Antenatal Routine Hepatitis C Screening

Patient Experience

  • Reference Number: HEY1425-2024
  • Departments: Maternity Services
  • Last Updated: 1 April 2024


This leaflet has been produced to give you general information about hepatitis C and hepatitis C testing.  Most of your questions should be answered by this leaflet/booklet.  It is not intended to replace the discussion between you and your midwife, but may act as a starting point for discussion.   If after reading it you have any concerns or require further explanation, please discuss this with a member of the healthcare team caring for you.

What is Hepatitis C?

Hepatitis C is a blood borne virus that spreads through contact with infected blood. The most common routes of transmission are from blood transfusions before 1993, medical and dental procedures in some parts of the world, tattooing, body piercing or when injecting drugs. Hepatitis C is a major global health problem affecting over 1% of the world’s population. The level of infection in the UK is thought to be around 0.5% but this increases to up to as high as 15% in some countries.

Hepatitis C is known as a silent virus and it can go undiagnosed for years. However, up to 30% of people can progress to liver damage and between 1% and 5% develop a liver cancer.

Why do I need a test for Hepatitis C?

Hull University Teaching Hospitals Antenatal Services are providing opt out hepatitis C testing to all women at booking alongside routine hepatitis B, HIV and syphilis screening. This is a pilot project which we are running to work towards the World Health Organisation target to eliminate Hepatitis C Virus (HCV) by 2030.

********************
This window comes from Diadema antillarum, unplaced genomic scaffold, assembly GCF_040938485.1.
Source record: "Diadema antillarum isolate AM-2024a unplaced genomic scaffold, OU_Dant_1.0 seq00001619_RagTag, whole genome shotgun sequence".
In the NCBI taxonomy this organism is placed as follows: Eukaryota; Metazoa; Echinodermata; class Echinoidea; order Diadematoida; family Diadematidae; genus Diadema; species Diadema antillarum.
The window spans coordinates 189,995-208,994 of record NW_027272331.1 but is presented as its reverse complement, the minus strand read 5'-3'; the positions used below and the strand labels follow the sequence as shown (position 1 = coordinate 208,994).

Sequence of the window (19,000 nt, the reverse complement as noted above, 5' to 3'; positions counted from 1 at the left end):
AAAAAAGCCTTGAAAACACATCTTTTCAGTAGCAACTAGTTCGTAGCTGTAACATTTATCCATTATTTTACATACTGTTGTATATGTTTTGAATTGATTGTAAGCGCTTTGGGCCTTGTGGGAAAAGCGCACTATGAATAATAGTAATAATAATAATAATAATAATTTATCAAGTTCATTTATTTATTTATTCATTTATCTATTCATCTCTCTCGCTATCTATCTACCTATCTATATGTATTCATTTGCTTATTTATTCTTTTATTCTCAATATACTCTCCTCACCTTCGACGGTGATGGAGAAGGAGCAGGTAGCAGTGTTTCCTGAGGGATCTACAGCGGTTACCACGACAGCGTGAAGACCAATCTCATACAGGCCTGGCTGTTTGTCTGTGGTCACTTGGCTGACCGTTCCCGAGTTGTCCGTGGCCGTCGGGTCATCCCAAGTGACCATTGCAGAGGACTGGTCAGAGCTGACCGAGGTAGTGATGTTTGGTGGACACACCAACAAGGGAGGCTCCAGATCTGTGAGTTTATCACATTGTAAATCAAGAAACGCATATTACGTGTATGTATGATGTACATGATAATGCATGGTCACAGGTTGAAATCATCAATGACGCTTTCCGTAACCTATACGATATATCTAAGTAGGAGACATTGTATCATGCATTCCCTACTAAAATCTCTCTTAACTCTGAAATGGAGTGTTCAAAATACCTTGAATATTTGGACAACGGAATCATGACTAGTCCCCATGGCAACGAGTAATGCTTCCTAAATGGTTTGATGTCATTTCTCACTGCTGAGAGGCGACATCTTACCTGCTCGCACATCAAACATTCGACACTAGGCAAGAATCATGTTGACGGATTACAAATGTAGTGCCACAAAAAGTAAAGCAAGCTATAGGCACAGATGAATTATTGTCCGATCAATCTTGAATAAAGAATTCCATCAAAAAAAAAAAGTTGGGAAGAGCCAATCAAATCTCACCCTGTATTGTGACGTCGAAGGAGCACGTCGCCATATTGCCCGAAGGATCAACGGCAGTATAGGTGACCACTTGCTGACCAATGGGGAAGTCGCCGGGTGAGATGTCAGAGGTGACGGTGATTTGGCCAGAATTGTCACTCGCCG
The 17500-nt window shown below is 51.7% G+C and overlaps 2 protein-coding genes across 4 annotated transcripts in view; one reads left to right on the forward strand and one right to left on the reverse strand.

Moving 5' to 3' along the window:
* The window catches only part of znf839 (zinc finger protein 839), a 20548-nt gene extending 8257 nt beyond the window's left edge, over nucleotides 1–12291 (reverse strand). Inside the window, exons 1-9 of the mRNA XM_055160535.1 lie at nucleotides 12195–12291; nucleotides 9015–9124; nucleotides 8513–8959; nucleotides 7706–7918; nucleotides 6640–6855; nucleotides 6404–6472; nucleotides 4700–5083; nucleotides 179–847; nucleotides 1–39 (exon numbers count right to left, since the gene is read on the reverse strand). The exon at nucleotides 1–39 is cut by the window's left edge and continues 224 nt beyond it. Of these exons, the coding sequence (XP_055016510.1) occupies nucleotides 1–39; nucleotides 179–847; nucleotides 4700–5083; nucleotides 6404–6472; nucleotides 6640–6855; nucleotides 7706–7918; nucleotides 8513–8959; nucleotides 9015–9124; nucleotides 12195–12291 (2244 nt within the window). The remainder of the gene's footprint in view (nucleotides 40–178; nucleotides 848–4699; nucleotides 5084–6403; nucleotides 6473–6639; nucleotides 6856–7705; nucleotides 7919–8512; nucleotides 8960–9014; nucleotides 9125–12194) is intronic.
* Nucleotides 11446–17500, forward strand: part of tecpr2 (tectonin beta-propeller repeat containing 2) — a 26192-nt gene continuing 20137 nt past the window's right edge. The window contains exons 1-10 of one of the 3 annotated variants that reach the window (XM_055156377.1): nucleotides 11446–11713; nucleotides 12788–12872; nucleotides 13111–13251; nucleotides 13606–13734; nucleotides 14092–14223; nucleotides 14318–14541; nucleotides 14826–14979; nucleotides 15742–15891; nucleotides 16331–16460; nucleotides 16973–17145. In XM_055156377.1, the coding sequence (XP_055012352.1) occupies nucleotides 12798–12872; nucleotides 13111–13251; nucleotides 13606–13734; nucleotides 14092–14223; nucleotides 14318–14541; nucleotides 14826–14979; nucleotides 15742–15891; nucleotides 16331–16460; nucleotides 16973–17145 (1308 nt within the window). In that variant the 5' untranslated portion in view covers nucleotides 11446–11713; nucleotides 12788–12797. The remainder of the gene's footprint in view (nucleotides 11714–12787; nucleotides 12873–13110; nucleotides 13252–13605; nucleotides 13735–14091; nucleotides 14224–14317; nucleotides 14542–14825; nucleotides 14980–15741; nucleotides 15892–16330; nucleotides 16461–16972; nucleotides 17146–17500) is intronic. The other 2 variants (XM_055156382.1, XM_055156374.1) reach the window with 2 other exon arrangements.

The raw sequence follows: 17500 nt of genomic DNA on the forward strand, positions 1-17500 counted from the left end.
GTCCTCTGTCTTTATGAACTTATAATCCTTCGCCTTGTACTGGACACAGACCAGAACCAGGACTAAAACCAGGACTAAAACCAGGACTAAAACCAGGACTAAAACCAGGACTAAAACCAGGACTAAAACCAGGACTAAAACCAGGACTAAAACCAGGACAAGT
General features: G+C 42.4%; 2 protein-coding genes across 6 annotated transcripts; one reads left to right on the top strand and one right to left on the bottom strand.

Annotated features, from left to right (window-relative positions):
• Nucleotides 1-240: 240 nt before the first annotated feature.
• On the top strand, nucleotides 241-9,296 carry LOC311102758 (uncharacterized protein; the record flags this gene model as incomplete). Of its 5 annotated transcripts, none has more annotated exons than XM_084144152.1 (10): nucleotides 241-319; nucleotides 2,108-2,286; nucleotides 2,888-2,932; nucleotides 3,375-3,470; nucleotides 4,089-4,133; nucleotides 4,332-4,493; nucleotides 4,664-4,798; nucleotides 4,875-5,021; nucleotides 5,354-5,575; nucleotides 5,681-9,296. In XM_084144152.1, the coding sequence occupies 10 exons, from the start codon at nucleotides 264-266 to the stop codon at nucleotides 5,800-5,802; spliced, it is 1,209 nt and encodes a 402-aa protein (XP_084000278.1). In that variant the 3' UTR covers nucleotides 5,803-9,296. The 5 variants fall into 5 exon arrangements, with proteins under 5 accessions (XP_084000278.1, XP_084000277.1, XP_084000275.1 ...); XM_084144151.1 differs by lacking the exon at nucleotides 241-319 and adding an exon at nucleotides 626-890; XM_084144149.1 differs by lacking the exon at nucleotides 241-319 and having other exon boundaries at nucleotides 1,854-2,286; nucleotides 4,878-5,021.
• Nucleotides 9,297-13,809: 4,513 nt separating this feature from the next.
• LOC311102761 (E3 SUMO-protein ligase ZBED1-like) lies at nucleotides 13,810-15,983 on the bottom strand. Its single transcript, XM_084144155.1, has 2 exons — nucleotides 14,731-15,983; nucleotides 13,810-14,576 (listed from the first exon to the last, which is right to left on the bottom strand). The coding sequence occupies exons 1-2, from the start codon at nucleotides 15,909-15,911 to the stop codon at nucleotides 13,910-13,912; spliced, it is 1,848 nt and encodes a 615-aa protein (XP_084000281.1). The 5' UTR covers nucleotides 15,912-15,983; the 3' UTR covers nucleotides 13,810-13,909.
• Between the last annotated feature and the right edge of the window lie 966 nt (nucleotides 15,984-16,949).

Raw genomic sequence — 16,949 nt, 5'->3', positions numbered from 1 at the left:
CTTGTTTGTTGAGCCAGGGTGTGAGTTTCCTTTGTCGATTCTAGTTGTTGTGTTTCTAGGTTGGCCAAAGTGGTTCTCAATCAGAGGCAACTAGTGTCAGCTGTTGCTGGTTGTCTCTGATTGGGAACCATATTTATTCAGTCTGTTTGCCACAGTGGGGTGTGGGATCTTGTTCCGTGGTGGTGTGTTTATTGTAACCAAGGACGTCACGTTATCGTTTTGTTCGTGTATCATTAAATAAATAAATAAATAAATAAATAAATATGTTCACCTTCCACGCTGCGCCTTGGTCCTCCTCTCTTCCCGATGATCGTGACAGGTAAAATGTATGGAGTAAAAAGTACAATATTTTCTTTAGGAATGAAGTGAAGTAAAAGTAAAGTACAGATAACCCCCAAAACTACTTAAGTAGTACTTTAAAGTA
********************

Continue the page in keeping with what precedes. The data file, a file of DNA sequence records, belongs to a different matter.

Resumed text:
Can there be any complications or risks?

The hepatitis C test is performed on the same blood tube, in the same laboratory, as the routine hepatitis B, HIV and syphilis tests performed at booking.

The risk of transmission of hepatitis C from mother to child is thought to be approximately 4% to 8%, which is less than for hepatitis B, HIV or syphilis. Treatment is now available for hepatitis C but not during pregnancy. Hepatitis C has not been found to cause problems during pregnancy.

How do I prepare for the test?

Please read the information leaflet.  Share the information it contains with your partner and family (if you wish) so that they can be of help and support. There may be information they would like to know.

What will happen?

The blood test will be taken by a midwife or phlebotomist, using the same blood tube as for hepatitis B, HIV and syphilis testing.

What happens afterwards?

If your result is negative your midwife will discuss it with you. This will happen at or before your next antenatal appointment at about 16 weeks. It will also be recorded in your hand held or electronic maternity notes.

If you are positive for hepatitis C, a specialist midwife will contact you to arrange an appointment within 10 days. The midwife will discuss the result, carry out further tests and refer you to the Viral Hepatitis Team for further assessment.

Negative results

A negative result means you are ‘negative now’. This does not mean you are protected throughout your pregnancy or afterwards. Protect yourself from infection by avoiding transmission and tell your midwife or GP as soon as possible if you have been at risk of hepatitis C.